Yahya Jammeh seized power in 1994 as a young army lieutenant and has won four widely criticised multi-party elections since then.
He won his fourth five-year term in November 2011 in elections to which the main West African regional bloc, ECOWAS, refused to send monitors. It described the political environment as not conducive to free and fair elections.
Mr Jammeh raised eyebrows early in 2007 when he claimed that he could cure AIDS. His cure involves a green herbal paste, a bitter yellow liquid and eating bananas and he says his methods produce positive results within days.
The country representative of the United Nations development programme in The Gambia, Fadzai Gwaradzimba, was told to leave the country after she expressed doubts about the president's claims and said the remedy might encourage risky behaviour.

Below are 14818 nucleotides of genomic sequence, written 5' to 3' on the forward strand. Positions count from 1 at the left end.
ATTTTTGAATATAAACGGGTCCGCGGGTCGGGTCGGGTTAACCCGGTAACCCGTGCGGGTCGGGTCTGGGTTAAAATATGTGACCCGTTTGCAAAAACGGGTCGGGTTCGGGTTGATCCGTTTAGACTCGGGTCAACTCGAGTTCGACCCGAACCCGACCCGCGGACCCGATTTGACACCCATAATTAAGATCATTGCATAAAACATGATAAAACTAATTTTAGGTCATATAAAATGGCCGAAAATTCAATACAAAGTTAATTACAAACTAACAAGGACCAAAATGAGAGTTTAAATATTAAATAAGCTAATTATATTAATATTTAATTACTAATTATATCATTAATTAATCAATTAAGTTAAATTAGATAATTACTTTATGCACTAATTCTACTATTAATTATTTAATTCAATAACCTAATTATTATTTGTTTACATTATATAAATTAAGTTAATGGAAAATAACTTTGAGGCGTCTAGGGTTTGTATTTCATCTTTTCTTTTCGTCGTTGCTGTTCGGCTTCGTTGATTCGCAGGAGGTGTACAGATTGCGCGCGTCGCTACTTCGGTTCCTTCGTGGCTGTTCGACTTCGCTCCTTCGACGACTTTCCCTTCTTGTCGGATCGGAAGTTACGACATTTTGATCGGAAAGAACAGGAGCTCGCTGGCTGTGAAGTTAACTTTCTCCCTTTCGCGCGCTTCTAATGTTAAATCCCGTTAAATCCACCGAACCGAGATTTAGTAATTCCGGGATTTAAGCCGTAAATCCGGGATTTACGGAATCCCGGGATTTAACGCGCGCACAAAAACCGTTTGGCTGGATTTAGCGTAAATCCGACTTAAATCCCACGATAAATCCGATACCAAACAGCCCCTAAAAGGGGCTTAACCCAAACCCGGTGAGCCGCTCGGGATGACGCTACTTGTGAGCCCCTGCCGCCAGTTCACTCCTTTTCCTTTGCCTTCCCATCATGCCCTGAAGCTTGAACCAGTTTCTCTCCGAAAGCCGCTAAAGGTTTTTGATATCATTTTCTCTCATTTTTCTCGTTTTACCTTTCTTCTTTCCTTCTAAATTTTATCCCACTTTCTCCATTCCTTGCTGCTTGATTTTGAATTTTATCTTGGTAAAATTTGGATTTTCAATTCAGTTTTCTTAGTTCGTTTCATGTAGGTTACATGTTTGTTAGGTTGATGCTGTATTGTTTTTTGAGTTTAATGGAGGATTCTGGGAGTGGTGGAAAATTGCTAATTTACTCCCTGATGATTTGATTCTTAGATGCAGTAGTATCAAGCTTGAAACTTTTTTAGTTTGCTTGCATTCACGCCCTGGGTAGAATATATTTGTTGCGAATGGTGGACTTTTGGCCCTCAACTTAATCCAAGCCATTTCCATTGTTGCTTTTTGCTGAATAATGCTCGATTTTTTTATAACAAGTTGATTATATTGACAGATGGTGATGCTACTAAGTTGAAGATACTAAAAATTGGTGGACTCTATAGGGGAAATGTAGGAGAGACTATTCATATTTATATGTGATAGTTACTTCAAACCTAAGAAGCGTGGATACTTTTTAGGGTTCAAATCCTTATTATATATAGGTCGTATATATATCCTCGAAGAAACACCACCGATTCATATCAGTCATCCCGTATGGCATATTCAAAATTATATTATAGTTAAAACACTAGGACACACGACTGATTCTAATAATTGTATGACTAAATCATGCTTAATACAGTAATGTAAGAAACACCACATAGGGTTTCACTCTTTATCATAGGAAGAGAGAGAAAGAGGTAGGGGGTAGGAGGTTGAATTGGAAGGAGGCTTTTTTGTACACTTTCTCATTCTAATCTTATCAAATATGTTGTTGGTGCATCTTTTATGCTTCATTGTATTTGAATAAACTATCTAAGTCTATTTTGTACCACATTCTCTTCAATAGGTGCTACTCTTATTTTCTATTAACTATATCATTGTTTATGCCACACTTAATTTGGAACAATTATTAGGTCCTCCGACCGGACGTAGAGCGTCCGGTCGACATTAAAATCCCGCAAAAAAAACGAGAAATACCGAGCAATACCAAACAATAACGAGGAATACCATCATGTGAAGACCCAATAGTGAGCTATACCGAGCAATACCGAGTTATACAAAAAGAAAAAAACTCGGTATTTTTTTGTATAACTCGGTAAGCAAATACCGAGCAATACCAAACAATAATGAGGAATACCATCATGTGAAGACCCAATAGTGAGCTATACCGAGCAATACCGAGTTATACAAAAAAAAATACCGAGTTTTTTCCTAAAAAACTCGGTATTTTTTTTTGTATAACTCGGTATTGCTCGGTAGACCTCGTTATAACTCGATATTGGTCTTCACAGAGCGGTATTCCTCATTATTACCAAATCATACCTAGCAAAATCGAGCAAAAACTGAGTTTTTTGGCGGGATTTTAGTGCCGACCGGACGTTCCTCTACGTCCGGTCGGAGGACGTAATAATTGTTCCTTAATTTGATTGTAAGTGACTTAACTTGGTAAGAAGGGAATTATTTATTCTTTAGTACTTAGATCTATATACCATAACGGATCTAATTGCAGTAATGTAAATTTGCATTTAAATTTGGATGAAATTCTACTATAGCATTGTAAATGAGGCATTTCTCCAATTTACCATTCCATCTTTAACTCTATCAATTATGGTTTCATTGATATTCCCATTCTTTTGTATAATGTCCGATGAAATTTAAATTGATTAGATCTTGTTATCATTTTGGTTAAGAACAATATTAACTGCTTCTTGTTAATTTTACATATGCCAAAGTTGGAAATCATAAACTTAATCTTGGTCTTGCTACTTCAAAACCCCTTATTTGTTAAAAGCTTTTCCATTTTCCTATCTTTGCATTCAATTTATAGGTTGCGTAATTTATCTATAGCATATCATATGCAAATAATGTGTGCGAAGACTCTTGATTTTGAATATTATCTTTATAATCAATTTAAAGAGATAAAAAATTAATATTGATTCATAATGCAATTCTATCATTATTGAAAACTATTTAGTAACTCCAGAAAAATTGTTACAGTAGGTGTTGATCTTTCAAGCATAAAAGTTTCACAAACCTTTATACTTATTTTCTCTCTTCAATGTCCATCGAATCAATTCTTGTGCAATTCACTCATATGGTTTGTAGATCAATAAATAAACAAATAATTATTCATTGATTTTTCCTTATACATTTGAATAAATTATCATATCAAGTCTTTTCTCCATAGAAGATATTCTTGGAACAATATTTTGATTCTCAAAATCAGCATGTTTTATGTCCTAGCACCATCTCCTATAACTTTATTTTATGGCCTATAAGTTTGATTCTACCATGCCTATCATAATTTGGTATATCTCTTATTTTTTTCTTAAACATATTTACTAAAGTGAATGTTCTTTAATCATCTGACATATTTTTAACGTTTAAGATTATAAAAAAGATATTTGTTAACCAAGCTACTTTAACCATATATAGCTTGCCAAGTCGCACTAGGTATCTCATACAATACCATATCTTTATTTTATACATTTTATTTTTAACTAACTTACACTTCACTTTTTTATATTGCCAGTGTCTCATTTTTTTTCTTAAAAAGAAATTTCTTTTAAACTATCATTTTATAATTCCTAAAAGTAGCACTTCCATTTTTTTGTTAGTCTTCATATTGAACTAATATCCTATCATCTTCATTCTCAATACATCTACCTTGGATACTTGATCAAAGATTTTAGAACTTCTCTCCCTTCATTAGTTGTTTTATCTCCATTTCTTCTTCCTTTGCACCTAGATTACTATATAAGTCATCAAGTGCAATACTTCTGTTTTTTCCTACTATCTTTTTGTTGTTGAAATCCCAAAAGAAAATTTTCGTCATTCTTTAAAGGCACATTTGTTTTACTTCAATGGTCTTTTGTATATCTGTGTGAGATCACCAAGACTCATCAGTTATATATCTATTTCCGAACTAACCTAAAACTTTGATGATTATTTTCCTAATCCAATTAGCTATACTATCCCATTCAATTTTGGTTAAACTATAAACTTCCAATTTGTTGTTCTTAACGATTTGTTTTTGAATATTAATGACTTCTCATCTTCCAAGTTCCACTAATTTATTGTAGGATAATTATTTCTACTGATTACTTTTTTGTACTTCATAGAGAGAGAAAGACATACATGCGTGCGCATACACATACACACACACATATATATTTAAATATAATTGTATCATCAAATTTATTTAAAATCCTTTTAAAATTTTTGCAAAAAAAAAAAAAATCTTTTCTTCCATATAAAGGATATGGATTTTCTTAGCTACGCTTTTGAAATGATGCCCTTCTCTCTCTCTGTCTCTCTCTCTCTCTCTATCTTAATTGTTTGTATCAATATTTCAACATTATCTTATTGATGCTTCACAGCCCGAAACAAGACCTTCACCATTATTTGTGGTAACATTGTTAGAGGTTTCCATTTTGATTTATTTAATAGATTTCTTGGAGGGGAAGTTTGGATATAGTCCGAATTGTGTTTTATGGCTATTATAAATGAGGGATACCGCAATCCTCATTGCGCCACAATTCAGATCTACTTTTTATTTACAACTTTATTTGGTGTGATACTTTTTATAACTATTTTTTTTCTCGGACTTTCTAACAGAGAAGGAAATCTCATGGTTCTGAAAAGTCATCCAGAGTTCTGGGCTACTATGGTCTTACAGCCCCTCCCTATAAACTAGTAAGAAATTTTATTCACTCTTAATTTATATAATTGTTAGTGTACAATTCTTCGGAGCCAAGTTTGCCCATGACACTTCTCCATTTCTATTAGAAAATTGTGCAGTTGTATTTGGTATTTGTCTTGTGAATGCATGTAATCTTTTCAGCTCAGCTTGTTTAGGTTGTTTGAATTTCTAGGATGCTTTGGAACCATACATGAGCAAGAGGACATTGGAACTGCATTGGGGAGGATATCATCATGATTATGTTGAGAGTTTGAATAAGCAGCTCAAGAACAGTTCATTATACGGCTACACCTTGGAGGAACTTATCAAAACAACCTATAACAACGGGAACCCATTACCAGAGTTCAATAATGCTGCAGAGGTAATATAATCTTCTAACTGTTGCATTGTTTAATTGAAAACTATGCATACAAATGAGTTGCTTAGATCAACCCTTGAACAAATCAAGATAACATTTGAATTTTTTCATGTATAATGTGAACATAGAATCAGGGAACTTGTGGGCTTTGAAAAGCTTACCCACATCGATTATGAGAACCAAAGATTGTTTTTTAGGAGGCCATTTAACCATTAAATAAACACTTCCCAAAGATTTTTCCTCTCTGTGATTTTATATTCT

Mr Jammeh's government has been criticised by international rights groups for its attitude to civil liberties, especially freedom of the press.
Among the most persistent critics has of his human rights record been the British government. Some observers say tension caused by this lay behind Mr Jammeh's decision to lead The Gambia out of the Commonwealth of Nations in 2013.
In 2012 Gambia resumed capital punishment, executing nine prisoners by firing squad. Mr Jammeh said he wanted to the remaining 47 death row prisoners killed within weeks, but suspended executions in response to international pressure.